February 13, 2023

. 4 min read

How to Use React Icons

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Using icons in a web project can improve the visual message. For React projects, we have pools of free icon libraries available. But, in this lesson, we’ll look at a library called “React Icons.”

What is React Icons Library?

This small library lets us include icons in our React project from various popular icon sets as React SVG components. These popular icon sets include Font Awesome, Ionicons, Bootstrap icons, Feather, etc.

Using React icons library is a good choice because SVGs:

  1. are supported by all major browsers
  2. take less space compared to other image formats
  3. allows us to style icons without a quality loss

Installing React Icons

Let’s add the React icons via npm like so:

npm install react-icons

Searching for Icons

If we go to the react-icons website, we’ll see all the icons available. On the left panel, we can click on the available fonts library and search for the icons we want. We can go through the list or use CTRL + F or CMD + F to search for specific icons.

Another way to search for icons is to use the search field. We can determine which of the libraries an icon belongs to by looking at the prefix, i.e., the first two letters of the icon name. We’ll use this prefix when importing the icon into our React project.


Adding a Delete, Edit, and Submit Icons

In our todos project, we’ll add FaTrash, AiFillEdit, and FaPlusCircle icons to replace the delete, edit and submit texts, respectively.

Since React icons export icons as React components, we’ll use the ES6 import to include them in our project.

Adding a Submit Icon

We’ll use the FaPlusCircle icon to replace the “Submit” text in the components/InputTodo.jsx file. Let’s open the file and import the SVG component:

import { FaPlusCircle } from "react-icons/fa"

After that, find the following line:

<button className="input-submit">Submit</button>

And replace the text with the icon component element:

<button className="input-submit">
  <FaPlusCircle />

We should see a submit icon in the frontend if we save the file.

The code is self-explanatory. We only imported an icon from the “Font Awesome” icon set and rendered the icon in the JSX.

Adding the Delete and Edit Icons

We’ll use FaTrash and AiFillEdit icons to replace the “Delete” and “Edit” texts in the components/TodoItem.jsx file. Let’s open the file and import the icon components:

import { FaTrash } from "react-icons/fa";
import { AiFillEdit } from "react-icons/ai";

After that, we’ll replace the “Delete” and “Edit” texts, so we have:

return (
  <li className={styles.item}>
    <div className={styles.content} style={viewMode}>
      {/* ... */}
      <button onClick={handleEditing}>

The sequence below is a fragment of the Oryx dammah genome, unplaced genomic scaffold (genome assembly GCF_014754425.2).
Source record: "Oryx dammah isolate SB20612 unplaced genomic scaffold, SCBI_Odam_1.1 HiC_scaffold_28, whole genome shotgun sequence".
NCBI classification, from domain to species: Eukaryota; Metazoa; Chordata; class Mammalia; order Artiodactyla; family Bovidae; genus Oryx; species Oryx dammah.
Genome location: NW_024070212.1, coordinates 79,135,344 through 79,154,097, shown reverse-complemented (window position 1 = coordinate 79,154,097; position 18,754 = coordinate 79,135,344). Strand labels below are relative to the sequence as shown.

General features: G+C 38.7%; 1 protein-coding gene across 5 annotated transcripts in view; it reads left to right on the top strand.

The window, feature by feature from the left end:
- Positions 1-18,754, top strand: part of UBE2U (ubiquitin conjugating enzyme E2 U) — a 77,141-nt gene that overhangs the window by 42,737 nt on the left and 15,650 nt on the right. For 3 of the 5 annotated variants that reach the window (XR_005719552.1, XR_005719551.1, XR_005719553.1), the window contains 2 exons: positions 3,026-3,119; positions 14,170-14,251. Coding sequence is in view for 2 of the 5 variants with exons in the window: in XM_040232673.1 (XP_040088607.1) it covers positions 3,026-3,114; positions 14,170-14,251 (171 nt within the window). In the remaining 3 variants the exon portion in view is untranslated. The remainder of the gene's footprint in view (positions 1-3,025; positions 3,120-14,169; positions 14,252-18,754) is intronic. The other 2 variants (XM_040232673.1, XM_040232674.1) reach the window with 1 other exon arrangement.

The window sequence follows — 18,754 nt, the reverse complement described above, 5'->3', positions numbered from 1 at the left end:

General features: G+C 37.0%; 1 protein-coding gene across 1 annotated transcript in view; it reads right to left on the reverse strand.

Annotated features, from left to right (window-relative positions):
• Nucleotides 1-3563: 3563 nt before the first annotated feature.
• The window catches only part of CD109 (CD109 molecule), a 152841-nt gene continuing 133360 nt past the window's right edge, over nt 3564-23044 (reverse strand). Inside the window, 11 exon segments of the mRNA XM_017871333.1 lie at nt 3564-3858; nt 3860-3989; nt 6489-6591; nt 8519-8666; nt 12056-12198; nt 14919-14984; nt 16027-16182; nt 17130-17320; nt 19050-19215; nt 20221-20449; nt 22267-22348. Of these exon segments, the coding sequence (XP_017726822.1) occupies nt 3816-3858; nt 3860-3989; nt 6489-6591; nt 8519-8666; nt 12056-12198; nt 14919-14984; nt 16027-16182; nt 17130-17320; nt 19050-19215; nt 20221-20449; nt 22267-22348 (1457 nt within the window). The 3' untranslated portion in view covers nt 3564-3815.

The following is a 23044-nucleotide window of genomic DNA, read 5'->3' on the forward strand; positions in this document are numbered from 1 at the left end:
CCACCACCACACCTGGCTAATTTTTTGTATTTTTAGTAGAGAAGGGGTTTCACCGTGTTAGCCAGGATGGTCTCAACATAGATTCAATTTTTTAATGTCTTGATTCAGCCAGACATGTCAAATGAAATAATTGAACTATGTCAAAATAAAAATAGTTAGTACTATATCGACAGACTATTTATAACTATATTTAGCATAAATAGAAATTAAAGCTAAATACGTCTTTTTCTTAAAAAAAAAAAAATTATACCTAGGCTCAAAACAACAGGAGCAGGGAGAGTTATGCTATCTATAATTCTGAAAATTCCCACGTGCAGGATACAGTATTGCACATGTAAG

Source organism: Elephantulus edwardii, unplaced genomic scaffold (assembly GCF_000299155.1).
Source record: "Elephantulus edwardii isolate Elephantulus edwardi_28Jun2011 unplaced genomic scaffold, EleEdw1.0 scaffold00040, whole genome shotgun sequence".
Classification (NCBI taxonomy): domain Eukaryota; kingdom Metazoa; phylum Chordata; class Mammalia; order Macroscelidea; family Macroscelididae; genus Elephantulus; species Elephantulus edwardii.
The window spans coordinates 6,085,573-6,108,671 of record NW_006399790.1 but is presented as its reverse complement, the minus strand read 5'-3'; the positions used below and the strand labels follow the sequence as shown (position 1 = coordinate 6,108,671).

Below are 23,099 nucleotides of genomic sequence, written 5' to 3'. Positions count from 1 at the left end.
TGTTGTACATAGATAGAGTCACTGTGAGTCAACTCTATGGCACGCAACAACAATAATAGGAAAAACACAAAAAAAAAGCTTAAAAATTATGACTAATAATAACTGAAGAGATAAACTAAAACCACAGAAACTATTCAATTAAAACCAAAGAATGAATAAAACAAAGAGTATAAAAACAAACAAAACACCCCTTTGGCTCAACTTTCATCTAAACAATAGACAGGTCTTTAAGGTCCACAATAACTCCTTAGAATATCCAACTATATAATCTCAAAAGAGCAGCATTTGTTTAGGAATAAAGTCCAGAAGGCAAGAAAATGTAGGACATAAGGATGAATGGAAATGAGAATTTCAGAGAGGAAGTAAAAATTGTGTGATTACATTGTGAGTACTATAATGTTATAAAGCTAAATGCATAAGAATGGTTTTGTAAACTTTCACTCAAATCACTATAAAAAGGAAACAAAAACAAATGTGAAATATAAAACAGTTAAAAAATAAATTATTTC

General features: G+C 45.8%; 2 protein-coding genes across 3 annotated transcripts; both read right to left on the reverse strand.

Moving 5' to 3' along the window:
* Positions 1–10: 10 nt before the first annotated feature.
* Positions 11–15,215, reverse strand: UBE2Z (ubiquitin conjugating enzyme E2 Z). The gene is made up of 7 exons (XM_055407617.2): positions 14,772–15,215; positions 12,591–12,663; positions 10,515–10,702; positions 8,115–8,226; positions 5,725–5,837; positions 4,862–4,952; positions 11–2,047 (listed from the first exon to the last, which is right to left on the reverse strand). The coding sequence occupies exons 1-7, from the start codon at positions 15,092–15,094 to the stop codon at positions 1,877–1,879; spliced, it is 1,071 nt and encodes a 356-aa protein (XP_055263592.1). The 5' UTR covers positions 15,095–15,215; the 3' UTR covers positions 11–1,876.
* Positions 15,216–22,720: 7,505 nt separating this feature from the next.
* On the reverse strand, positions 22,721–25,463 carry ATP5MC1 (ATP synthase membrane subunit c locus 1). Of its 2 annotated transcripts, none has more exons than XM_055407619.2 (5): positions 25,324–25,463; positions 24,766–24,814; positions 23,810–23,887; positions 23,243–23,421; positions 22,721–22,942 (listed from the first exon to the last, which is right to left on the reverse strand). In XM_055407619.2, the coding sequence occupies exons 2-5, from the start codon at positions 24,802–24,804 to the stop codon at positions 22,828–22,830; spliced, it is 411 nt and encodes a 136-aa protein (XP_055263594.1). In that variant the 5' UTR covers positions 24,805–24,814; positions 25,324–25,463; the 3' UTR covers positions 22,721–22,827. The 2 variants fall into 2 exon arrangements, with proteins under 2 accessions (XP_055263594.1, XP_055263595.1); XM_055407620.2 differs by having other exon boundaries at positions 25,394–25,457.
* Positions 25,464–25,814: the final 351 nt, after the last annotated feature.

<AiFillEdit />
      <button onClick={() => delTodo(itemProp.id)}>
        <FaTrash />
      {/* ... */}
    {/* ... */}

Let’s save the file and ensure the icons are rendered in the frontend.

Styling the React Icons

By default, React icons inherit the styles of the parent element. We can style the SVG icons directly in our CSS file by targeting the parent element:

.input-submit svg {
  color: #5e5e5e;
  font-size: 20px;
  margin-top: 2px;

We can also style individual icons using attributes like color, size, and className:

<button className="input-submit">

Like JSX elements, we can also style the icons using the style attribute. Let’s use this approach and update the submit button in the components/InputTodo.jsx file, so we have the following:

<button className="input-submit">
      color: '#5e5e5e',
      fontSize: '20px',
      marginTop: '2px',

We can save the file and see the update in the frontend.

Next, we will style the edit and delete button in the components/TodoItem.jsx file, so we have the following:

<button onClick={handleEditing}>
  <AiFillEdit style={{ color: "#5e5e5e", fontSize: "16px" }} />
<button onClick={() => delTodo(itemProp.id)}>
  <FaTrash style={{ color: "#5e5e5e", fontSize: "16px" }} />

Let’s save it and ensure it works as expected.


Styling React Icons With IconContext

The IconContext makes it easy to style multiple icons placed side-by-side. To use IconContext, we will import it from the react-icons:

import { IconContext } from "react-icons"

Afterward, we can wrap all the icons to style in a Provider component and assign an object with unique keys (provided by react-icons) and value pairs to the Provider value attribute.

The implementation should look like so:

    color: "darkcyan",
    style: { fontSize: "20px", color: "#ff0000" },
    className: "submit-iconn",
  <button className="input-submit">
    <FaPlusCircle />
    <FaPlusCircle />
    <FaPlusCircle />

Be aware that the color inside the style: {...} property will override the one assigned directly to the value attribute.

The IconContext usage may need to be clarified further because it uses the React context API. While we don’t have to know the context API to use it, we will cover the context API in the next lesson, and the implementation above will make more sense.

Next part: React Context API: Managing Application State